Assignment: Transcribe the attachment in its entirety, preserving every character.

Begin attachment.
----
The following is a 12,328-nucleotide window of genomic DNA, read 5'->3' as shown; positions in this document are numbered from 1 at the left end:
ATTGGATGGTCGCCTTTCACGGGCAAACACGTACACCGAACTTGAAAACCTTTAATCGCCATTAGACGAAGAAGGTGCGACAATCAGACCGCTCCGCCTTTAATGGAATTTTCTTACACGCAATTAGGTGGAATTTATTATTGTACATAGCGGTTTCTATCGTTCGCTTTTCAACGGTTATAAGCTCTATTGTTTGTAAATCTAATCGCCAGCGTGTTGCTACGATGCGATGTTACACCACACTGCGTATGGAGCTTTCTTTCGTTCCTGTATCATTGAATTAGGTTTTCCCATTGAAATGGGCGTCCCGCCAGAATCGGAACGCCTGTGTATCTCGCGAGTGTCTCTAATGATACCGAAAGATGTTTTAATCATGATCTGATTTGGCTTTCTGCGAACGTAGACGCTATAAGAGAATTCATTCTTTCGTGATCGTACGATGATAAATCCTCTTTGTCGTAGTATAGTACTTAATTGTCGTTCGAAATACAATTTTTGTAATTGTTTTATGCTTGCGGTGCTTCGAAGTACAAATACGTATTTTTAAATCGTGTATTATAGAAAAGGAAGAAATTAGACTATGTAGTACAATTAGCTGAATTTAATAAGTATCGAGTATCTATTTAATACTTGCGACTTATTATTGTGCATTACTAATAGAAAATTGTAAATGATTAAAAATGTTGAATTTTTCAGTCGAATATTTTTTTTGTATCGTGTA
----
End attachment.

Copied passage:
The following is a 12,328-nucleotide window of genomic DNA, read 5'->3' as shown; positions in this document are numbered from 1 at the left end:
ATTGGATGGTCGCCTTTCACGGGCAAACACGTACACCGAACTTGAAAACCTTTAATCGCCATTAGACGAAGAAGGTGCGACAATCAGACCGCTCCGCCTTTAATGGAATTTTCTTACACGCAATTAGGTGGAATTTATTATTGTACATAGCGGTTTCTATCGTTCGCTTTTCAACGGTTATAAGCTCTATTGTTTGTAAATCTAATCGCCAGCGTGTTGCTACGATGCGATGTTACACCACACTGCGTATGGAGCTTTCTTTCGTTCCTGTATCATTGAATTAGGTTTTCCCATTGAAATGGGCGTCCCGCCAGAATCGGAACGCCTGTGTATCTCGCGAGTGTCTCTAATGATACCGAAAGATGTTTTAATCATGATCTGATTTGGCTTTCTGCGAACGTAGACGCTATAAGAGAATTCATTCTTTCGTGATCGTACGATGATAAATCCTCTTTGTCGTAGTATAGTACTTAATTGTCGTTCGAAATACAATTTTTGTAATTGTTTTATGCTTGCGGTGCTTCGAAGTACAAATACGTATTTTTAAATCGTGTATTATAGAAAAGGAAGAAATTAGACTATGTAGTACAATTAGCTGAATTTAATAAGTATCGAGTATCTATTTAATACTTGCGACTTATTATTGTGCATTACTAATAGAAAATTGTAAATGATTAAAAATGTTGAATTTTTCAGTCGAATATTTTTTTTGTATCGTGTA